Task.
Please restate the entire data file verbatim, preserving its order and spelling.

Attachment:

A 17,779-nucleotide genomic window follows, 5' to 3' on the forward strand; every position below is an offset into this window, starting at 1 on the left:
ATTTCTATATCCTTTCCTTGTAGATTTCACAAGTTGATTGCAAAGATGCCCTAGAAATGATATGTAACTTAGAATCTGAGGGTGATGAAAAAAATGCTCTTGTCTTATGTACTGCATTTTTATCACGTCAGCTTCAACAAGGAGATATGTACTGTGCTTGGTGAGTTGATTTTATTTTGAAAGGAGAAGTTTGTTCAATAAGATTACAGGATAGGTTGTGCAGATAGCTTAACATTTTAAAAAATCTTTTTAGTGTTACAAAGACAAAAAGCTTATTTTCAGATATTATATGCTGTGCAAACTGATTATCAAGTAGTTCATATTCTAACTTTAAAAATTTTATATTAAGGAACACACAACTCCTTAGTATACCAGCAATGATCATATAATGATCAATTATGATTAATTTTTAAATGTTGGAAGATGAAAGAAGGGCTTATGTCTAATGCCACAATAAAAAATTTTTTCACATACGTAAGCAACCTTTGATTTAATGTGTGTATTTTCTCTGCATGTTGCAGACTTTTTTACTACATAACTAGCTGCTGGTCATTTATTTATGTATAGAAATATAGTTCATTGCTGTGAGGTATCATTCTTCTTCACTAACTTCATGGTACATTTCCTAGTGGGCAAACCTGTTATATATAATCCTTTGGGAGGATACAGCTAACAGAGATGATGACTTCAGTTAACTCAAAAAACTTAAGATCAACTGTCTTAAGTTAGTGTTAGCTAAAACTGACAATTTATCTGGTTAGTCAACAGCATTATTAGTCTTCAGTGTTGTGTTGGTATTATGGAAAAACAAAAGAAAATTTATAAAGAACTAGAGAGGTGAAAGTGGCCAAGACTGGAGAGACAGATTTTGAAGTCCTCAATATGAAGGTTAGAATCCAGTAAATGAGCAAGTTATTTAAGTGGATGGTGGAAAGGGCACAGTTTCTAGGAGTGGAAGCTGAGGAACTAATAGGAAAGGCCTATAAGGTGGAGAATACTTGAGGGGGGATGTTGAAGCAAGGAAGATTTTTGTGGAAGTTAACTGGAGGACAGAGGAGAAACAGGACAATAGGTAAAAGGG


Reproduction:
A 17,779-nucleotide genomic window follows, 5' to 3' on the forward strand; every position below is an offset into this window, starting at 1 on the left:
ATTTCTATATCCTTTCCTTGTAGATTTCACAAGTTGATTGCAAAGATGCCCTAGAAATGATATGTAACTTAGAATCTGAGGGTGATGAAAAAAATGCTCTTGTCTTATGTACTGCATTTTTATCACGTCAGCTTCAACAAGGAGATATGTACTGTGCTTGGTGAGTTGATTTTATTTTGAAAGGAGAAGTTTGTTCAATAAGATTACAGGATAGGTTGTGCAGATAGCTTAACATTTTAAAAAATCTTTTTAGTGTTACAAAGACAAAAAGCTTATTTTCAGATATTATATGCTGTGCAAACTGATTATCAAGTAGTTCATATTCTAACTTTAAAAATTTTATATTAAGGAACACACAACTCCTTAGTATACCAGCAATGATCATATAATGATCAATTATGATTAATTTTTAAATGTTGGAAGATGAAAGAAGGGCTTATGTCTAATGCCACAATAAAAAATTTTTTCACATACGTAAGCAACCTTTGATTTAATGTGTGTATTTTCTCTGCATGTTGCAGACTTTTTTACTACATAACTAGCTGCTGGTCATTTATTTATGTATAGAAATATAGTTCATTGCTGTGAGGTATCATTCTTCTTCACTAACTTCATGGTACATTTCCTAGTGGGCAAACCTGTTATATATAATCCTTTGGGAGGATACAGCTAACAGAGATGATGACTTCAGTTAACTCAAAAAACTTAAGATCAACTGTCTTAAGTTAGTGTTAGCTAAAACTGACAATTTATCTGGTTAGTCAACAGCATTATTAGTCTTCAGTGTTGTGTTGGTATTATGGAAAAACAAAAGAAAATTTATAAAGAACTAGAGAGGTGAAAGTGGCCAAGACTGGAGAGACAGATTTTGAAGTCCTCAATATGAAGGTTAGAATCCAGTAAATGAGCAAGTTATTTAAGTGGATGGTGGAAAGGGCACAGTTTCTAGGAGTGGAAGCTGAGGAACTAATAGGAAAGGCCTATAAGGTGGAGAATACTTGAGGGGGGATGTTGAAGCAAGGAAGATTTTTGTGGAAGTTAACTGGAGGACAGAGGAGAAACAGGACAATAGGTAAAAGGG